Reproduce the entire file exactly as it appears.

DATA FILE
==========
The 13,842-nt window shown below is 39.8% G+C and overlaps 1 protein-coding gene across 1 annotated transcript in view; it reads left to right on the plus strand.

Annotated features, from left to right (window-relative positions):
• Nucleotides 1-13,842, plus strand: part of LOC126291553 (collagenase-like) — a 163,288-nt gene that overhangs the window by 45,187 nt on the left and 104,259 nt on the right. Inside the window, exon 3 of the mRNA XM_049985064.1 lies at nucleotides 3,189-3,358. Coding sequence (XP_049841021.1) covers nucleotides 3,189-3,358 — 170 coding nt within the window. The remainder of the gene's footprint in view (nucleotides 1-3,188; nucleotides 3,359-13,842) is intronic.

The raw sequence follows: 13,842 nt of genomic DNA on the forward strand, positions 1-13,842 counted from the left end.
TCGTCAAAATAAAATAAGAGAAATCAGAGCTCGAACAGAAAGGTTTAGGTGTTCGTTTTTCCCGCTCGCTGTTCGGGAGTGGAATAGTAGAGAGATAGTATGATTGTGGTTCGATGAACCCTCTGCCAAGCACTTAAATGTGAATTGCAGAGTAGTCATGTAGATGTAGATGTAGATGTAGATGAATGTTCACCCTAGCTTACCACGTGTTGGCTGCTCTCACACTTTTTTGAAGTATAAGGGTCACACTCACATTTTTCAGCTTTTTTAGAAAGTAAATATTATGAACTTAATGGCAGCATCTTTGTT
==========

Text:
The 13,842-nt window shown below is 39.8% G+C and overlaps 1 protein-coding gene across 1 annotated transcript in view; it reads left to right on the plus strand.

Annotated features, from left to right (window-relative positions):
• Nucleotides 1-13,842, plus strand: part of LOC126291553 (collagenase-like) — a 163,288-nt gene that overhangs the window by 45,187 nt on the left and 104,259 nt on the right. Inside the window, exon 3 of the mRNA XM_049985064.1 lies at nucleotides 3,189-3,358. Coding sequence (XP_049841021.1) covers nucleotides 3,189-3,358 — 170 coding nt within the window. The remainder of the gene's footprint in view (nucleotides 1-3,188; nucleotides 3,359-13,842) is intronic.

The raw sequence follows: 13,842 nt of genomic DNA on the forward strand, positions 1-13,842 counted from the left end.
TCGTCAAAATAAAATAAGAGAAATCAGAGCTCGAACAGAAAGGTTTAGGTGTTCGTTTTTCCCGCTCGCTGTTCGGGAGTGGAATAGTAGAGAGATAGTATGATTGTGGTTCGATGAACCCTCTGCCAAGCACTTAAATGTGAATTGCAGAGTAGTCATGTAGATGTAGATGTAGATGTAGATGAATGTTCACCCTAGCTTACCACGTGTTGGCTGCTCTCACACTTTTTTGAAGTATAAGGGTCACACTCACATTTTTCAGCTTTTTTAGAAAGTAAATATTATGAACTTAATGGCAGCATCTTTGTT